Play By the Rules But Be Ferocious

“Play by the rules but be ferocious” is the advice given by Phil Knight, co-founder and past chairman of Nike. I believe that all of us need to take this to heart and make some adjustments in how we lead and run our businesses!

There is no need to be ruthless, dishonest, nefarious, or unscrupulous in any way. However, if we want to grow our businesses we need a “fire in our belly” . . . we need to be ferocious!

Can you imagine if your favorite professional sports team was not driven to succeed? I know we always complain about the overall performance of our teams (like the Calgary Flames!) but when you watch them play, they do play the game ferociously. Anything less would be pathetic!

What if this season they decide they are going to play a non-contact style of hockey? Or what if their leadership fails to create and communicate a strategic plan for the season? What if they fail to assign team members to positions or to clearly define the roles each team member is to play? What if they don’t build a sales and marketing plan and fail to reach the sales targets they need to remain viable?

Do You Have a Customer Service Chasm?

In a 2005 Bain and Company survey of 362 companies, a huge gap was identified between what customers experience versus what companies thought they were delivering.

The gap was not just huge, it was staggering! Only 8% of customers in this survey described their service experience as “superior” while 80% of the companies described the service they provide as “superior.”

Tom Peters calls this the 8/80 chasm!

I have experienced this 8/80 chasm on a few engineering projects over the years.

An engineering contract typically has a ton of detail built into it. Because of this, it is really easy to fall into the trap of “working to fulfill the contract” instead of working to understand exactly what the customer needs before you are too far down the design road to make adjustments.

When a project manager falls into this trap of managing to the contract, it is inevitable that they will encounter a customer who is not happy with the finished product. Usually, when this happens, the project is so far down the design path that the effort to get realigned with the customer’s expectations is extremely painful for both the project manager and the customer!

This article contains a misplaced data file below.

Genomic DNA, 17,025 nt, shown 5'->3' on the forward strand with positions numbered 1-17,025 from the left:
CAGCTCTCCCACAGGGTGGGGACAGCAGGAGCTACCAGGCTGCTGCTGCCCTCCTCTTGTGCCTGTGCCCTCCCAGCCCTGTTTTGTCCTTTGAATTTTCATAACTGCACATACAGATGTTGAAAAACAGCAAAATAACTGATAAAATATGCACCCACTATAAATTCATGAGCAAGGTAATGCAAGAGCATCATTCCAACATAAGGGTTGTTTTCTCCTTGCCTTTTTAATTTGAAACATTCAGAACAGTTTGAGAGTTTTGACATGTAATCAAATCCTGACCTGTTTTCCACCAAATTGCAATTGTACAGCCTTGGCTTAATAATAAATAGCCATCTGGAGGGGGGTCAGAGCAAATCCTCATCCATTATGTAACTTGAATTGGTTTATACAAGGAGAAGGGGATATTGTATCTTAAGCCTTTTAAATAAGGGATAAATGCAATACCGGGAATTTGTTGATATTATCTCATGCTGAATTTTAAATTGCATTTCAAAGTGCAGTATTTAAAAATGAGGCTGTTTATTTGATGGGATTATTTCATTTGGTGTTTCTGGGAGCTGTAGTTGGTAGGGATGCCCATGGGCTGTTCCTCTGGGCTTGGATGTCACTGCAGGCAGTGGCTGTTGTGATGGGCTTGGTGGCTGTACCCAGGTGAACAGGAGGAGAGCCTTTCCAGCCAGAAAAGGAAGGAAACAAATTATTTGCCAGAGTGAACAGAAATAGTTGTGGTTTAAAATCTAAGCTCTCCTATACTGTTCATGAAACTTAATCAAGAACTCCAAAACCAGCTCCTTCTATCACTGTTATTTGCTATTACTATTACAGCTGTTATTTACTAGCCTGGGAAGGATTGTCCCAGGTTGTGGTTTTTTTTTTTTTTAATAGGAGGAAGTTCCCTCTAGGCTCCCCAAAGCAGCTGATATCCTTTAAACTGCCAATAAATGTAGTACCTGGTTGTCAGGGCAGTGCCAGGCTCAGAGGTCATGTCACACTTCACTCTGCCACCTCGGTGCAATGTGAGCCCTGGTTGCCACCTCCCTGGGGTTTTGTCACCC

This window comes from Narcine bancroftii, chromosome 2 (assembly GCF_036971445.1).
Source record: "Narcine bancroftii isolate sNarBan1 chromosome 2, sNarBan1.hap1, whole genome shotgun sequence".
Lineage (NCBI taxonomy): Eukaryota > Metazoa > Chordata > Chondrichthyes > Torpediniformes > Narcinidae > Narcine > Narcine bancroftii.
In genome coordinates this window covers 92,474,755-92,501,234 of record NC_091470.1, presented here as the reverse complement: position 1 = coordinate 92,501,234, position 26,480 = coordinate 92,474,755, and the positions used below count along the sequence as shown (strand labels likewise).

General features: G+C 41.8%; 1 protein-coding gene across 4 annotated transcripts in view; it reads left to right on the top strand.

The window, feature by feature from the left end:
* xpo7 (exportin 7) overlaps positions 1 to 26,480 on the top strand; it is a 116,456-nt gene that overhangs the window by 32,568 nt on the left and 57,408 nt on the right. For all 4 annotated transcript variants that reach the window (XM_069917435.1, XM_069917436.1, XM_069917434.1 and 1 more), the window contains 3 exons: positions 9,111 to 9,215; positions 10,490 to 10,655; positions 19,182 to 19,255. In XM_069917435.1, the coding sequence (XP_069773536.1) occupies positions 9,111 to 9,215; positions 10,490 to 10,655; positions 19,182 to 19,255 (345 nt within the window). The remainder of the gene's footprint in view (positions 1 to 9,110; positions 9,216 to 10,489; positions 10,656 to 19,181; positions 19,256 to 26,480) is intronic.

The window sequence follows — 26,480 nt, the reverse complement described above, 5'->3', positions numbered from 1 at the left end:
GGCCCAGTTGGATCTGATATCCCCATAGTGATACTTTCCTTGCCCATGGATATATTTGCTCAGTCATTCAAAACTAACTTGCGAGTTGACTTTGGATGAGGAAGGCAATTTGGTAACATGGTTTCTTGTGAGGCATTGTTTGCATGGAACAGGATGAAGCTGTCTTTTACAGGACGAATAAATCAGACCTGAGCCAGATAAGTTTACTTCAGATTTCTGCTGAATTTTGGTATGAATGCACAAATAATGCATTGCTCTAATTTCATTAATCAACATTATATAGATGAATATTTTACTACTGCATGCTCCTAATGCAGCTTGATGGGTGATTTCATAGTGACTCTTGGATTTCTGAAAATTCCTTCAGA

So what can businesses do to bridge this chasm or avoid it altogether?

What Powerful Advice Do You Wish You Had 20 Years Ago?

Recently, I was a guest on “Ideas and Stuff”, a Calgary based podcast (episode 50). One of the questions they provided in advance for me to think about and prepare for was; “If you could go back to the day you started your business/career, what would you tell yourself?”

As it turns out, we had a great conversation during the podcast and never quite got to this question! However, the question did really get me thinking.

If I could back up my career, what do I wish I knew that would make a big difference?

As many of you know, I am an electrical engineer by education and practiced in this field for quite a few years.

As engineers, we are forced to focus on numbers, formulas, Lagrangian multipliers, and other theorems that would give most people nightmares! However, as the Dilbert stereotype so aptly illustrates, we are generally not taught the basic things about effective communication, teamwork, or leadership!

So, what would I tell myself if I could go back to the day I started my career?

Blue Ocean Shift

Beyond Competing - Proven Steps to Inspire Confidence and Seize New Growth

The book review for this week is Blue Ocean Shift Beyond Competing by W. Chan Kim and Renee Mauborgne.

Blue Ocean Shift is the second book in the “Blue Ocean journey” for Kim and Mauborgne. Here they expand on the concepts defined and outlined in Blue Ocean Strategy published in 2005. It is easy to see that the authors have been busy with research, consulting and projects since then! This book has updated tools, concepts and compelling case studies. Entire countries have got on board and kicked off Blue Ocean initiatives (Malaysia’s National Blue Ocean Shift Summit)!

My takeaway from this book is the Blue Ocean shift diagram (below) and the understanding behind it. Each business leader must continuously strategize on how to move into or stay in a Blue Ocean market. This is a daunting task and takes significant effort, creative thought, innovation, wisdom, and action. However, the alternative, the Red Ocean of cut throat competition, MUST be avoided to avoid the slip into becoming a Red Ocean commodity!

The Critical Importance of Principles in Business

One of the most important things any business leader can do for their business longevity, is to establish the principles by which they and their business will operate.

These principles form the foundation on which trust and relationships are built with all of the stakeholders of the business; shareholders, employees, customers, and suppliers.

Berkshire Hathaway is an example of a highly successful business from pretty much all perspectives. They are a solid company with decades of successful and profitable operations.

In 1983, Warren Buffett established 13 principles that defined how Berkshire Hathaway was to operate. He first published these in what he called Berkshire’s “An Owner’s Manual.” These 13 ideologies are still valid today at Berkshire and followed closely in all the business that they conduct.

Many of these are directly applicable to any business. We can all benefit from reviewing them and perhaps implementing them in our own businesses!

Berkshire’s “An Owners Manual”

I have highlighted seven of the thirteen principles below: